I know of Nathaniel Rich not as an editor of the Paris Review, but as the author of San Francisco Noir and of some discerning pieces in Slate, the New York Times Book Review and the New York Review of Books. Late in his (2009) first novel, The Mayor’s Tongue, there is an appreciative invocation of San Francisco pleasing to our self-conception, counterpoised to the prototypical New York one. The narrative gets around, especially to Italy’s Slavic (Slovenian) of the 1940s and of a magical realist present (Trieste and inland in the mountains, the northern end of the Karst Plateau, called “Carso” in Italian), though the first half takes place in multicultural New York City.
Rich alternates chapters about two homosocial (but not homosexual) pairs separated in age by roughly a generation and a half. The one I find more interesting is a friendship between a college-educated Jewish Italian American, Eugene, and a very physically supple man, Alvaro, from the Cibao Valley in the Dominican Republic, who is monolingual in Cibaeño, a language that is “virtually incomprehensible to natives of the other Spanish-speaking countries in the Caribbean” even others from the Dominican Republic. Alvaro is uneducated, lives in Washington Heights with his wife and children, but also maintains a pied à tierre studio in Inwood where he sleeps with many other women, including new prostitutes every Saturday night. It is into this studio that Eugene moves.
The two have a job to move books for a Mr. Chisholm, who is writing a biography of a once-prolific American writer, Constance Eakins, whose work was the subject of Eugene’s senior thesis. It turns out that the shelves of books are all editions of Eakins book, and it is a short step for Chisholm to hire Eugene as an assistant, albeit not an editorial assistant. For that, he has his daughter Alison, who tells Eugene he can call her “Sonia.” She tires of devoting herself to helping her father, but not before enchanting Eugene, who will go off in search of her at the behest of her father (but really in quest of his princess, who may be with Eakins, though Eakins has just been declared officially dead in Italy, having disappeared 30 years earlier).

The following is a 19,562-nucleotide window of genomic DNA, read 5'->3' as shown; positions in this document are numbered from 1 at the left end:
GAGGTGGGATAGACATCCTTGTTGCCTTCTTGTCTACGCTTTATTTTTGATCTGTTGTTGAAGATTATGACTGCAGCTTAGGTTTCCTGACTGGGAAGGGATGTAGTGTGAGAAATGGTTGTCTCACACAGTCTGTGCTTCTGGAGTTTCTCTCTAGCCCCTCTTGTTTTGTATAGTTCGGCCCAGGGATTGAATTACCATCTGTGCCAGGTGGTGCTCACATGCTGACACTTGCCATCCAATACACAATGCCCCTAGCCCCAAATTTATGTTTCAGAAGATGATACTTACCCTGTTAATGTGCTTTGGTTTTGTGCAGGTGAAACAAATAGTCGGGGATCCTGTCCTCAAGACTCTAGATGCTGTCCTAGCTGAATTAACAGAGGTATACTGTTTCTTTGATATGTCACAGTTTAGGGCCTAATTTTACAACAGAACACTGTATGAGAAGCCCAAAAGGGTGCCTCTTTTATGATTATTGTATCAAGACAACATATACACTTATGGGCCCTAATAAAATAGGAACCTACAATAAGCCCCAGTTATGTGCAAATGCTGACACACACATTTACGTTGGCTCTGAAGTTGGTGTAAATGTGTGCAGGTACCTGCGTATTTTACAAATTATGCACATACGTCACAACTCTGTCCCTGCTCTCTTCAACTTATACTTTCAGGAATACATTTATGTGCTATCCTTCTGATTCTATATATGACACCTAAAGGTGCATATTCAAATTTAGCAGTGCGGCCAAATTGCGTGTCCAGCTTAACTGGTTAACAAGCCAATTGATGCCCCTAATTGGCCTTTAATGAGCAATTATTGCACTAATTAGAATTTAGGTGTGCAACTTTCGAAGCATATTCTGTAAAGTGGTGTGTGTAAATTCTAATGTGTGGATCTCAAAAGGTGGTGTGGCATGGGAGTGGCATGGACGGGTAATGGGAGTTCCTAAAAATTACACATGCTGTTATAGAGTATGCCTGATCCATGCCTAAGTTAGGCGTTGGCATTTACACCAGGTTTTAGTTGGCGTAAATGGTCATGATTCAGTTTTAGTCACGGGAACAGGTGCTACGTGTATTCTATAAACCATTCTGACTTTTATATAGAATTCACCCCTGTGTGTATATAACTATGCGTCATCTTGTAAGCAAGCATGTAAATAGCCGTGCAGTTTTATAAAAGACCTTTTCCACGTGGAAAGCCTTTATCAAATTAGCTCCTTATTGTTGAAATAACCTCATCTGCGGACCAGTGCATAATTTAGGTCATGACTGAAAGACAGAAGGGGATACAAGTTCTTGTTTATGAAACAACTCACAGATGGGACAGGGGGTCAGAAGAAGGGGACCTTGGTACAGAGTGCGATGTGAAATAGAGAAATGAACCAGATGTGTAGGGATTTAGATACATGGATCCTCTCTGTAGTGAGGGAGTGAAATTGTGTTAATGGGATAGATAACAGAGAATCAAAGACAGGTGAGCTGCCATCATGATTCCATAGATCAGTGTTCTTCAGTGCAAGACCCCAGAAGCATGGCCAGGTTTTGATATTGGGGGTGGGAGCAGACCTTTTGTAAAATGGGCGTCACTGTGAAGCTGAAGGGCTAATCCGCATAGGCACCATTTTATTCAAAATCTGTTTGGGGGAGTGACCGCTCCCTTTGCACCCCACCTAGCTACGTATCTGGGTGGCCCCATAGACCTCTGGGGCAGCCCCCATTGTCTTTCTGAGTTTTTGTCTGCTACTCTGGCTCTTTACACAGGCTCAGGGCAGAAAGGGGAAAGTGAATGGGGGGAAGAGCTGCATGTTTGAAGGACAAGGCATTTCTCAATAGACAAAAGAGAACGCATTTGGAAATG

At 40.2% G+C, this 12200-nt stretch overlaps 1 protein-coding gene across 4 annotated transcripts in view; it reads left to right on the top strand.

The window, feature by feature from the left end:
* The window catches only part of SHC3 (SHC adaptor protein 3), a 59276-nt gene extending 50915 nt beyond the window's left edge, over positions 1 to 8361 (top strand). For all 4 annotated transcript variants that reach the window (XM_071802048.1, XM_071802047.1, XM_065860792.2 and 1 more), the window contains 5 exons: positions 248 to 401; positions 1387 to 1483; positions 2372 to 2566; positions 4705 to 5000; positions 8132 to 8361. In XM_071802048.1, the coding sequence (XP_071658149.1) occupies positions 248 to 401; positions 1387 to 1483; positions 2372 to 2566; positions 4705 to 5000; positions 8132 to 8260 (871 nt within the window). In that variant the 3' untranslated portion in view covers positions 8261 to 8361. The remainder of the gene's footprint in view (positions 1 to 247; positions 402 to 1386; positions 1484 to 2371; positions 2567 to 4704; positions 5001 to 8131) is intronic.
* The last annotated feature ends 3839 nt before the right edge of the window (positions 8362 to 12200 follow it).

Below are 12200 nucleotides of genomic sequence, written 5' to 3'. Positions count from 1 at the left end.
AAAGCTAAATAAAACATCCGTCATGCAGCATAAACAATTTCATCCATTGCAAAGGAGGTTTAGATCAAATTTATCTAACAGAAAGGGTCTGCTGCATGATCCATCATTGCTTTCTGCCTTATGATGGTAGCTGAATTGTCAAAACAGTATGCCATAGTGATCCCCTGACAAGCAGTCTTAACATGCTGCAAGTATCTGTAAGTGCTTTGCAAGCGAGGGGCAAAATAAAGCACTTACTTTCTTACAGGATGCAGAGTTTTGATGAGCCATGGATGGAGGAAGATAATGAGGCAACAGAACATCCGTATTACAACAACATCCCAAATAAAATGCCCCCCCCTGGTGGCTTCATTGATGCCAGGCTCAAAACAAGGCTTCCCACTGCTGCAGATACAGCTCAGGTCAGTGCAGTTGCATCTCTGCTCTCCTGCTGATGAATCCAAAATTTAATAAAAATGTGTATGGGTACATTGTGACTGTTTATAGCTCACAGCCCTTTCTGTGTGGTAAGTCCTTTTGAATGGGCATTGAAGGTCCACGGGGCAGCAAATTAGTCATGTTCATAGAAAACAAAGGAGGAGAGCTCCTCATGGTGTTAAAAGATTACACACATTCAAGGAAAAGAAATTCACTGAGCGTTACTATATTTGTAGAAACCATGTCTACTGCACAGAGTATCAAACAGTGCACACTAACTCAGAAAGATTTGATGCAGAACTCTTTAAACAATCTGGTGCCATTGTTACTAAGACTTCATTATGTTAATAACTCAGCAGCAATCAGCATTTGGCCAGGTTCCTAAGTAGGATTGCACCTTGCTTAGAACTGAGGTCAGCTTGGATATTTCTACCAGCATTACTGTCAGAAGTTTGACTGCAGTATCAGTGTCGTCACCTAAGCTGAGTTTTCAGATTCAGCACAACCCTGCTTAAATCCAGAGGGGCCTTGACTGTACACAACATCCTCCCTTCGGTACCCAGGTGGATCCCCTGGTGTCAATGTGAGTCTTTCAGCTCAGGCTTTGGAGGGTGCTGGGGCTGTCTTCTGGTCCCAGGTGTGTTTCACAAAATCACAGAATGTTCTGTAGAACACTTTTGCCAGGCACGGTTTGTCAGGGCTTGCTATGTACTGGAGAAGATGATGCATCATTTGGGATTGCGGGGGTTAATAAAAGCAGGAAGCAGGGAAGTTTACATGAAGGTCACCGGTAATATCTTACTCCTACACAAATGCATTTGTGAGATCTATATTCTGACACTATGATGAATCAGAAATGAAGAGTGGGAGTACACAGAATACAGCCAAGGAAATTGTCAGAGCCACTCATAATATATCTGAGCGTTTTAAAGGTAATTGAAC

The second male pair involves a recently retired insurance agent, Mr. Schmitz, who had been in Italy when the US liberated it in 1944 with Rutherford. Schmitz is married to a wife, Agnes, with whom he spends little time and realizes he knows little about even after decades of marriage. The marriage was interrupted in the late-1940s to gourmandize across Europe with Rutherford and an Italian woman he married. After the honeymoon (on which Schmitz accompanied them), she died. Rutherford moved to New York City and has just been let go from a magazine that published a restaurant column by him for decades. There is an apartment in Milan at his disposal, one that had been occupied by his European equivalent (writing about restaurants across Europe).
Eugene is in hiding from his father, who had communicated little with him. Like Rutherford, Eugene’s father lost his beloved spouse early on. Like Alvaro, he never learned much English.
Though Eugene does not know Spanish or Cibaeño, Alvaro insists that Eugene translate the lengthy manuscript he doggedly composes in Cibaeño.
As should be apparent from what I have written, there is a lot of difficulty for the characters understanding each other, even (or especially) when they think they do. After the various characters all get to Italy, Rutherford turns out to have lost his English… and then his ability to speak. Though I know that Luigi Pirandello was born on the southern coast of Sicily, below Argentino, the novel moves into a very Pirandellian land, geographically further north.
Though I could list parallels between the two stories, not least in their somewhat magical realist endings, I am not convinced they belong together and justify the interruption of each other by alternating chapters. Maybe if some Eakins connection beyond the will to tell stories linked them (and a strained parallel of strange tongues)… Though the novel seems to me to be a bit too high-concept, I admire not only its ambition but also Rich’s development of characters differing not only in ethnicity but generation. And for me, The Mayor’s Tongue was a page-turner.
In one of the cover blurbs, Gary Shteyngart (Absurdistan) opines that Rich is “a writer in the thrall of language.” “Thrall” is a somewhat sinister word, that seems quite justified in reference to Rich’s novel. It seems to me that he is more in thrall to story-telling than to “language,” even when no one can understand the stories being told (though, eventually, there are characters who crave having more of their stories told…). Perhaps if the novel did not move to (and above) Trieste, where James Joyce taught Italo Svevo English, I might more easily have passed over this distinction.